People are understandably freaked out in the wake of more school shootings, and many school systems are scrambling to figure out how to keep their students, teachers, and staff safe. Now, one superintendent at a Pennsylvania school district thinks he has the solution: arm students with rocks.
David Helsel, superintendent of the Blue Mountain School District, told state lawmakers earlier this week that in the event of a shooting, his students will use rocks to protect themselves. “Every classroom has been equipped with a five-gallon bucket of river stone. If an armed intruder attempts to gain entrance into any of our classrooms, they will face a classroom full students armed with rocks and they will be stoned,” he said, per WNEP 16.
Helsel said he came up with the idea himself and chose river stone because the rocks are “the right size for hands, you can throw them very hard, and they will create or cause pain, which can distract.” According to Helsel, teachers, staff, and students in his district were given active-shooter training through a program known as ALICE (Alert, Lockdown, Inform, Counter, Evacuate), and they regularly hold evacuation drills for active-shooter simulations.
This isn’t the first line of defense, Helsel says, but it could be one tool in their arsenal. “We have devices installed in our doors that help to secure them, to make it very difficult to break through,” he said. “We also train kids and talk about barricading the doors.”
Helsel did not respond to Yahoo Lifestyle’s request for comment.
While the idea is definitely creative, experts aren’t impressed. “This is ridiculous,” John Matthews, executive director of the Community Safety Institute and a former chief of police, tells Yahoo Lifestyle. “It’s next to the idea of throwing canned vegetables.” Shannon Watts, founder of Moms Demand Action for Gun Sense in America, which works closely with Everytown to fight gun violence, agrees. “I think this is a really bad idea,” she tells Yahoo Lifestyle.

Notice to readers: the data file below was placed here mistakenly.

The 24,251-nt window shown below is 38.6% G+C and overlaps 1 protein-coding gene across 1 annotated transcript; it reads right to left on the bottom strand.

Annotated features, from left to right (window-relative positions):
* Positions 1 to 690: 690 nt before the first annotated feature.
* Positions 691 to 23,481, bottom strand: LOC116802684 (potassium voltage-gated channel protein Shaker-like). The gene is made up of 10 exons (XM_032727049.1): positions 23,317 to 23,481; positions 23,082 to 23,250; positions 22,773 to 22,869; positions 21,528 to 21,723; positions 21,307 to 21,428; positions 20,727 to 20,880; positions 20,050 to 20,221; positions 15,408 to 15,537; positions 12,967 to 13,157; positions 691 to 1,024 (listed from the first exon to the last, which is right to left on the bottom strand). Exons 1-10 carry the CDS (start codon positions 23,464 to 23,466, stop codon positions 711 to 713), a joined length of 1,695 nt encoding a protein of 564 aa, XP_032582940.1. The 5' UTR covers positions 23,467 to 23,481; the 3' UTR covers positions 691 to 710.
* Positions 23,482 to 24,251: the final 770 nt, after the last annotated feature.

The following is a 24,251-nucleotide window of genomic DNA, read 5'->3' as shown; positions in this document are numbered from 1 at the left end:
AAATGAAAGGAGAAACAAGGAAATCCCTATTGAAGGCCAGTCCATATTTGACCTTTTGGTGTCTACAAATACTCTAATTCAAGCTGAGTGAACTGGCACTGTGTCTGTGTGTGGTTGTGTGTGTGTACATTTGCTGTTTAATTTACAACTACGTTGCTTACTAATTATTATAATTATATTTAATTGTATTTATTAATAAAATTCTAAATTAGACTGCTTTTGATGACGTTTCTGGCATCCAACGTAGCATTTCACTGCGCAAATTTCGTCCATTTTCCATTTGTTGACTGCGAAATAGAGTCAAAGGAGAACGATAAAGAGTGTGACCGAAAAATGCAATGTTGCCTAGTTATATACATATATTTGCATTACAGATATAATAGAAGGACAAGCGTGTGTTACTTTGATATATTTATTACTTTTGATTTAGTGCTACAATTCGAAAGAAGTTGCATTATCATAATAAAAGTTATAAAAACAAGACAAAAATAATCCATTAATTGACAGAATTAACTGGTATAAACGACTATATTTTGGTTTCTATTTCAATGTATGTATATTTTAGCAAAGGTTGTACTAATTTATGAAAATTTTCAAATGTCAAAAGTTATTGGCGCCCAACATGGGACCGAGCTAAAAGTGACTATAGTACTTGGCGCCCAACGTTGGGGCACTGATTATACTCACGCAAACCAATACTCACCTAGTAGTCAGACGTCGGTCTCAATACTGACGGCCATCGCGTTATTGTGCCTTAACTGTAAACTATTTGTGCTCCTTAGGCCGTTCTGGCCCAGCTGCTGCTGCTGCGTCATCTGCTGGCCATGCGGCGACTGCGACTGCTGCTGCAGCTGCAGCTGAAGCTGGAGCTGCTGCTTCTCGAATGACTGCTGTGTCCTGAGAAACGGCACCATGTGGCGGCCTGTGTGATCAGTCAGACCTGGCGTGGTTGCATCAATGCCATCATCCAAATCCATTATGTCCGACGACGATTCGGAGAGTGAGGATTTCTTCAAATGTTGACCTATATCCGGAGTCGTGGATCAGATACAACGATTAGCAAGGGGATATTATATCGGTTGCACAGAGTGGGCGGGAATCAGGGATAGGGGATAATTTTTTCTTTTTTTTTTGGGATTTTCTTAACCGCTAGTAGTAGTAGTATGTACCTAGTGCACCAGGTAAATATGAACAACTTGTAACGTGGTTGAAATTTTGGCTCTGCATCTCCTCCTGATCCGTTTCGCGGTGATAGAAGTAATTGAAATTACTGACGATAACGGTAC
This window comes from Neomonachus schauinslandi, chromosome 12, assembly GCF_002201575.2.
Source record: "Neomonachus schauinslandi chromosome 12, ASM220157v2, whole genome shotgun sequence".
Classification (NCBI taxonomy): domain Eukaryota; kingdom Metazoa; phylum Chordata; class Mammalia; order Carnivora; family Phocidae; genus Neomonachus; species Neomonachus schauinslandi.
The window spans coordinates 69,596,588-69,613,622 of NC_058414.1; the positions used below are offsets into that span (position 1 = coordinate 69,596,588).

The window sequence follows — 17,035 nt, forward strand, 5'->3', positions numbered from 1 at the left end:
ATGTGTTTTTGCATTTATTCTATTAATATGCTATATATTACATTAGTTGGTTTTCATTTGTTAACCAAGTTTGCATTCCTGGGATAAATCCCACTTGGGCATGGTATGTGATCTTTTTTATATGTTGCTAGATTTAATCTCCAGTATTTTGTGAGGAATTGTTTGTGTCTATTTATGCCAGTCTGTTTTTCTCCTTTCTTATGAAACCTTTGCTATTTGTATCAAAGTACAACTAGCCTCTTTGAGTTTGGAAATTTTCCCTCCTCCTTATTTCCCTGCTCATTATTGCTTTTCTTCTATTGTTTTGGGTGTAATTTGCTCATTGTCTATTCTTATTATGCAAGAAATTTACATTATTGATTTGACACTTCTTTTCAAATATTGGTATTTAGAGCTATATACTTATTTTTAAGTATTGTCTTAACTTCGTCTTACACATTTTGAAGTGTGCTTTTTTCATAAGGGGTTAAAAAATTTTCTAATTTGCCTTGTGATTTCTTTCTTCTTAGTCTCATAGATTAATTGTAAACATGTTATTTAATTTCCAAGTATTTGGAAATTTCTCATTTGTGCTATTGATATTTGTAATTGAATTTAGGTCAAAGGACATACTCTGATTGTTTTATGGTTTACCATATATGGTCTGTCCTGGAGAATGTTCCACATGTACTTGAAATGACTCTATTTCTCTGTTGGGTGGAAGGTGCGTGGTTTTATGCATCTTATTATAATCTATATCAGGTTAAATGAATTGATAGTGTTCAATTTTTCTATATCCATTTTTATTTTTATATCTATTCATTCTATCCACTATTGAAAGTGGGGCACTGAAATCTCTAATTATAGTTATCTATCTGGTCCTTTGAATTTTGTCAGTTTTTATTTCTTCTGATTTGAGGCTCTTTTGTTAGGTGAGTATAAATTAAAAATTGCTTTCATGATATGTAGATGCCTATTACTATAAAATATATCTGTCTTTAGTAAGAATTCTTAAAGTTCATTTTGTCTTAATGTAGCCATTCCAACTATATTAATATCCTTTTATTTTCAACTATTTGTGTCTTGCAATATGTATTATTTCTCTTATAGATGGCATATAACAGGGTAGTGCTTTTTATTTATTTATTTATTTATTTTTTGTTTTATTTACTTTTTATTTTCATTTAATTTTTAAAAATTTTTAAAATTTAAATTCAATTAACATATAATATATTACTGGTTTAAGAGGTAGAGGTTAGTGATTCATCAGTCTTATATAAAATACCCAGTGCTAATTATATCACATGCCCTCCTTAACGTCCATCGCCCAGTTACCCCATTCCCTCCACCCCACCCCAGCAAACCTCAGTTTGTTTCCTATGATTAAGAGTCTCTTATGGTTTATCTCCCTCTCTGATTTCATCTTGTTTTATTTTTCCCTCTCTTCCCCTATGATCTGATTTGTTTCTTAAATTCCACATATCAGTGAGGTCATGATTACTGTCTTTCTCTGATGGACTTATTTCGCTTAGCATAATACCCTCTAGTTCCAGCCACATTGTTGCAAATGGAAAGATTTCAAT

Lawmakers in Pennsylvania and elsewhere in the country should be working to disarm dangerous people — not give kids rocks, she says. “The idea that rocks are going to protect children from gunmen is an absurd idea,” Watts says. “People are looking to solutions that are ineffective because they are reticent to try data-driven solutions that are proven to work, like stronger gun laws.”
Instead of rocks, Matthews recommends realistic training for staff and students on what to do during an attack prior to police arrival, as well as proactive campus safety teams who make “pragmatic recommendations” based on each individual campus.
Watts says armed school resource officers or security officers may help somewhat if they’re well trained and have completed background checks, but they’re not necessarily enough to take on a gunman who has access to semiautomatic weapons. “This is not happening in other high-income countries — this is a problem unique to schools in America,” she says. “We have so many guns and so few gun laws.”
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